Kootenay Gems – Marysville Falls (Kimberley) & Cranbrook
In the afternoon of July 11th we arrived in Kimberley. We stopped at my sister’s for coffee and then she took us to Marysville where we walked the beautiful path along Mark Creek past the Marysville Falls.
Noticing some bikes inside the chain linked area, we scanned the gorge below us and sure enough, there were kids scrambling around the cliffs at the base of the falls. We watched for a bit and I even caught one mid-dive.
The surrounding area is beautiful with wild flowers, like these pink mallows.
It’s always a treat to stay with family on a vacation road trip. Sis fed us and generally looked after us well. (Thank you so much!)
The next morning we did a little explore of Cranbrook and surrounding area. The Elizabeth Lake Bird Sanctuary was beautiful this July morning.
Back in town, we took in the historical murals. This town has a thing about the railroad. It is celebrated in these murals and the beautiful Railroad Museum. (Click on any photo to isolate.)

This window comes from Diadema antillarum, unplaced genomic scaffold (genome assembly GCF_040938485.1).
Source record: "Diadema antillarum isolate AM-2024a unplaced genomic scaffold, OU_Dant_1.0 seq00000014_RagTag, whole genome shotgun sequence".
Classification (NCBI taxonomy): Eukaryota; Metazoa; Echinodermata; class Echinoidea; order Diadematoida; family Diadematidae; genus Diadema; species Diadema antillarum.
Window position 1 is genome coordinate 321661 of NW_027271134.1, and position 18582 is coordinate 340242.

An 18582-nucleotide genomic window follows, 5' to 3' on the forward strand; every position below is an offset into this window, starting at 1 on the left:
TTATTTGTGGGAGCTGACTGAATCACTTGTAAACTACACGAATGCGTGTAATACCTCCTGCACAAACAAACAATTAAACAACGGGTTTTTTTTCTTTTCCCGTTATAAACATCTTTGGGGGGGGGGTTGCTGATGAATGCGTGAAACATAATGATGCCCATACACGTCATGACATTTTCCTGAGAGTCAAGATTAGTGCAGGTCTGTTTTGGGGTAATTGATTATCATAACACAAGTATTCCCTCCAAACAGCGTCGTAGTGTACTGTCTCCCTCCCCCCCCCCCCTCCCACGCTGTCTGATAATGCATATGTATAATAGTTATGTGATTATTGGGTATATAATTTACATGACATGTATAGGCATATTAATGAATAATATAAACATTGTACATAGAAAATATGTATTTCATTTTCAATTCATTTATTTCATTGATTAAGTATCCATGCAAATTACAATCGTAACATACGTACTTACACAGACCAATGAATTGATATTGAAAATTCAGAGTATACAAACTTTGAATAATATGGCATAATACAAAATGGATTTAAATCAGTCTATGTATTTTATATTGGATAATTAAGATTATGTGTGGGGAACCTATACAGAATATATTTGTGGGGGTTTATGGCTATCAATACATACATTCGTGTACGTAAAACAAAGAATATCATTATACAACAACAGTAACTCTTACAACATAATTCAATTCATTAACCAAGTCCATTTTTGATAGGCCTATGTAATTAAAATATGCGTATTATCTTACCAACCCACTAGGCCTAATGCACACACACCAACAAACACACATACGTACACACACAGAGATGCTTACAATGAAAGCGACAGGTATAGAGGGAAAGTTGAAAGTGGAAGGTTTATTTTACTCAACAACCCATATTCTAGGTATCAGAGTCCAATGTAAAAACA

At the Railroad Museum we weren’t in time for a tour of the refurbished vintage luxury rail cars, but we did see the elaborate miniature railway display (and push the button to make the trains go round).
Also part of the museum are these artifacts (if you can call something as huge as a fireplace and a room complete with decorative pillars, arches, and ceiling ornaments ‘artifacts’) from Canada’s golden age of railroading. The information poster read:
“The fireplace was from the main dining room—The Alexandra Room—of the Canadian Pacific Railway’s famous Royal Alexandra Hotel in Winnipeg, Manitoba, built in 1906. The dining room was a larger room than the hotel’s Grand Cafe, that has also been fully restored here and now called Royal Alexandra Hall, located in another part of this building complex.
“When the hotel was demolished in 1971, this fireplace and the entire Grand Cafe were saved by the contractor due to their great beauty. They were placed in storage for over 25 years in a semi-trailer in Winnipeg—virtually forgotten—until the Museum purchased the items in 1999. This was just in time for them to incorporated into preliminary designs for new facilities at this new larger site, part of which were opened in 2014.”
(Click on any photo to isolate)
This beautiful quilt, made by some women in the community and on display in the museum is symbolic of the history and community spirit of Cranbrook.